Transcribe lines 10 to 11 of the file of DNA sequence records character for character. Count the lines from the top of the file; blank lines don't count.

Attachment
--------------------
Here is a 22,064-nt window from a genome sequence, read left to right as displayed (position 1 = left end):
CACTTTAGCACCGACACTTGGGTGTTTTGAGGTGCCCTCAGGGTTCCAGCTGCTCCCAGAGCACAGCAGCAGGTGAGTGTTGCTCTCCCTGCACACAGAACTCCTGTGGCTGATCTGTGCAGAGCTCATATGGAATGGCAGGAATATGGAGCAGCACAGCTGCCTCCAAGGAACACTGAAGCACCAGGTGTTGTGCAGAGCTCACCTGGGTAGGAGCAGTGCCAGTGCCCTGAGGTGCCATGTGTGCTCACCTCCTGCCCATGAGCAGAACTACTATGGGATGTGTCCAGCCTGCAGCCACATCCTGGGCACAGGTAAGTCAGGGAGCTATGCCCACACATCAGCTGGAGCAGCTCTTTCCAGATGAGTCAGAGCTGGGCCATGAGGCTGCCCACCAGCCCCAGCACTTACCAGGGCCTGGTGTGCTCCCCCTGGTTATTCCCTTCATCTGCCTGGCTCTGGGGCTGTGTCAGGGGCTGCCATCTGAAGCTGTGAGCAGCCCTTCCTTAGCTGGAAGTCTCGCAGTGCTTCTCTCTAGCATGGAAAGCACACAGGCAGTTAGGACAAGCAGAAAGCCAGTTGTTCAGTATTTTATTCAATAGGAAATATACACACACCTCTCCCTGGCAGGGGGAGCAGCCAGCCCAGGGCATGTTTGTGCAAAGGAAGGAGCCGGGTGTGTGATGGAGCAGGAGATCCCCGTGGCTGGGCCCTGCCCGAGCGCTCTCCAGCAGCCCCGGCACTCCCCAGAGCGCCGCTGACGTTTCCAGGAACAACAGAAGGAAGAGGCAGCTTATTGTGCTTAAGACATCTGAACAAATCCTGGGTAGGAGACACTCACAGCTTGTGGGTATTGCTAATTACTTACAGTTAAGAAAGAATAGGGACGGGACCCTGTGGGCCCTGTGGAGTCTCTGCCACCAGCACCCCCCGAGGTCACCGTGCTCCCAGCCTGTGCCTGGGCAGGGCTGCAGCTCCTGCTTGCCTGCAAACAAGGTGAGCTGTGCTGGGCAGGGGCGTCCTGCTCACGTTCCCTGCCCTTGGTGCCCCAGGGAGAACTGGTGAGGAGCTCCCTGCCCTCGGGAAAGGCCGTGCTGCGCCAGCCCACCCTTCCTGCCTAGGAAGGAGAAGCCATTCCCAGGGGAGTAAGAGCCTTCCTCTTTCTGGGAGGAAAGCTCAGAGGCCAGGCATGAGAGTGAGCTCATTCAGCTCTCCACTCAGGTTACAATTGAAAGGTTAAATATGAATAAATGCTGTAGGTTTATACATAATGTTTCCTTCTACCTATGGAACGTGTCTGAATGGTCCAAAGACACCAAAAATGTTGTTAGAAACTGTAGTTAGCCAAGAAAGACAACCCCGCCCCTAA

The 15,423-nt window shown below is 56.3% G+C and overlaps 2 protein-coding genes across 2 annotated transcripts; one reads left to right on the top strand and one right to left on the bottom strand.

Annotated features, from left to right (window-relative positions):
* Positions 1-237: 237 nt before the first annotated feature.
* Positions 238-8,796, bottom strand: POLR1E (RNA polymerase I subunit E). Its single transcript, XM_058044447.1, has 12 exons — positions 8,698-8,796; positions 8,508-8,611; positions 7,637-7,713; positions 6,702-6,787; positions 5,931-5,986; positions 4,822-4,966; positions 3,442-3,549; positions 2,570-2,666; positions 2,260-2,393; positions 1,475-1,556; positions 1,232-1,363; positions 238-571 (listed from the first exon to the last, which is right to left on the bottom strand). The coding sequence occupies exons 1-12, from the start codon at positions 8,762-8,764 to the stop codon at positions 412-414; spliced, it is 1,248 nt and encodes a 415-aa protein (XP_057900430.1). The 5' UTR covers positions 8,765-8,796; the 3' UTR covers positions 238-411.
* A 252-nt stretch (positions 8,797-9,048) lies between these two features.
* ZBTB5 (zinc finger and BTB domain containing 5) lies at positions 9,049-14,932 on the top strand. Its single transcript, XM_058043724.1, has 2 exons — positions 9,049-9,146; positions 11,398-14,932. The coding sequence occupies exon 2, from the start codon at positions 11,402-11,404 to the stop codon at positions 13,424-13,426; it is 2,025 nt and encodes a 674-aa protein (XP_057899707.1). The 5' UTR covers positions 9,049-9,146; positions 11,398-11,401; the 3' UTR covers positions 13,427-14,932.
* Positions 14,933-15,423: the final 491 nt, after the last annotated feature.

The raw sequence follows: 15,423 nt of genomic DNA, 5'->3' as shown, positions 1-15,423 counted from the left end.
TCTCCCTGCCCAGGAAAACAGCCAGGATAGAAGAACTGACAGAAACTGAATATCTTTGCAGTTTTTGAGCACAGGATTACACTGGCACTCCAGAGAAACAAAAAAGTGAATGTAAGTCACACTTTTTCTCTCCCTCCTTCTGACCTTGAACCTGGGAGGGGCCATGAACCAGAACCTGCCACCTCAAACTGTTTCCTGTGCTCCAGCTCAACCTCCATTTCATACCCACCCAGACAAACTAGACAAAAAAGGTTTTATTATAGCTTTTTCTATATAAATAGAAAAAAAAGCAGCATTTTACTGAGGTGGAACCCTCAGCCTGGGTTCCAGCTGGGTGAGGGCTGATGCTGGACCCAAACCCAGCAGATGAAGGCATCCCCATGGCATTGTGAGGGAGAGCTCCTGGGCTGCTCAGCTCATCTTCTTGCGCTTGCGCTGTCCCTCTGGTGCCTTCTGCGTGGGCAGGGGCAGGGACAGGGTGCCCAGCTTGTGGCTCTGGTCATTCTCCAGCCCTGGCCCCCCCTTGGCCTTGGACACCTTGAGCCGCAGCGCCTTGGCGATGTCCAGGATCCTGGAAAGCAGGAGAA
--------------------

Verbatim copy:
The raw sequence follows: 15,423 nt of genomic DNA, 5'->3' as shown, positions 1-15,423 counted from the left end.
TCTCCCTGCCCAGGAAAACAGCCAGGATAGAAGAACTGACAGAAACTGAATATCTTTGCAGTTTTTGAGCACAGGATTACACTGGCACTCCAGAGAAACAAAAAAGTGAATGTAAGTCACACTTTTTCTCTCCCTCCTTCTGACCTTGAACCTGGGAGGGGCCATGAACCAGAACCTGCCACCTCAAACTGTTTCCTGTGCTCCAGCTCAACCTCCATTTCATACCCACCCAGACAAACTAGACAAAAAAGGTTTTATTATAGCTTTTTCTATATAAATAGAAAAAAAAGCAGCATTTTACTGAGGTGGAACCCTCAGCCTGGGTTCCAGCTGGGTGAGGGCTGATGCTGGACCCAAACCCAGCAGATGAAGGCATCCCCATGGCATTGTGAGGGAGAGCTCCTGGGCTGCTCAGCTCATCTTCTTGCGCTTGCGCTGTCCCTCTGGTGCCTTCTGCGTGGGCAGGGGCAGGGACAGGGTGCCCAGCTTGTGGCTCTGGTCATTCTCCAGCCCTGGCCCCCCCTTGGCCTTGGACACCTTGAGCCGCAGCGCCTTGGCGATGTCCAGGATCCTGGAAAGCAGGAGAA